5. I just started writing about my own journey with my wife through Dave’s plan and can attest 100% to everything you said about budgeting being crucial to building trust and a sense of TEAM.
    For those of you just starting out, it took us quite a few months to get it right, and it requires constant adjustment and tweaking, so don’t get frustrated.
    In fact, the first time we finished our monthly meeting without a fight we high-fived we were so excited with ourselves.
    It’s a great feeling to be building a plan and following through every month, and the benefits far outweigh the hassle.
    Thanks again for a great post.

    1. Thanks, Evan! Your story about your early attempts at budgeting sure sound familiar, and it can be a real struggle to get headed down the same path. However, as you know, it is so worth the effort! Keep up the great work and please continue to share your insights with our community.

  6. I’ve had a “budget” for years, but I forgot to do that part where you track what you’re spending. So it’s an excel sheet full of fiction at this point. The good news is that the light bulb finally turned on, and Hubby and I are tracking our expenses for the first time this month. Nothing like a spring resoultion, right? Anyway, I’m looking forward to the first “money date” that Hubby and I have, where we can actually see where our money is going!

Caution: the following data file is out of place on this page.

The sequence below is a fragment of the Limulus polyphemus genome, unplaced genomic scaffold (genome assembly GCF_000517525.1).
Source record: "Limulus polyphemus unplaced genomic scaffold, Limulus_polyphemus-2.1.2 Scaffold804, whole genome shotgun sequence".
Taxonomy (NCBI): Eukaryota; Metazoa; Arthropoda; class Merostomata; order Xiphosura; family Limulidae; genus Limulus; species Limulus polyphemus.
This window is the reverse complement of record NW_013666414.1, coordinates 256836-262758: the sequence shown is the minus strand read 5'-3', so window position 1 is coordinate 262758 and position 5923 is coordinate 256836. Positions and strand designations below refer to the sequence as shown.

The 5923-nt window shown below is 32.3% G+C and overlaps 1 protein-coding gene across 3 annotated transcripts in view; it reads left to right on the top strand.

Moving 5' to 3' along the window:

7. My husband and I attended a class a few months ago at our church about managing money. (It was not FPU, btw.) The teacher gave an analogy that resonated with us. He said most people want to be successful financially and that it’s like building a house. Your income is like the building materials that get delivered to the construction site every month. Most people have a vague idea of what they’d like to accomplish which is like a sketch of a house. You cannot build a house with a sketch! You have no idea where to put each piece, and it would be impossible to reach the desired result (a house). A budget is like a blueprint. You shouldn’t see it as constricting but as a map of where each dollar of your income is going in order to reach your desired result. That analogy was so helpful to us, and now we see budgeting as a freeing tool to help us reach our goal of financial peace.

    Just thought I’d share. 🙂


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  13. Great post, Dustin. After 29 years of marriage and 29 years of stress in the finance department we finally decided to start a real budget. I had toyed with it some years ago but found it cumbersome. We recently purchased YNAB software and I LOVE it! The word “budget” always sounded restricting to me but what I’ve realized now is that family budgeting brings freedom. Now we know exactly where our money is going and my wife and I communicate about money regularly so we’re on the same page and we can plan, for the most part, what our money needs to do each month. I’m only sorry it took me so long to figure this out. Thanks for your encouragement.

    1. Thanks, Dave! I’m glad you decided to check out YNAB – we also love it and it’s awesome to hear how it’s positively impacted not only your money but your marriage. That’s what it’s all about!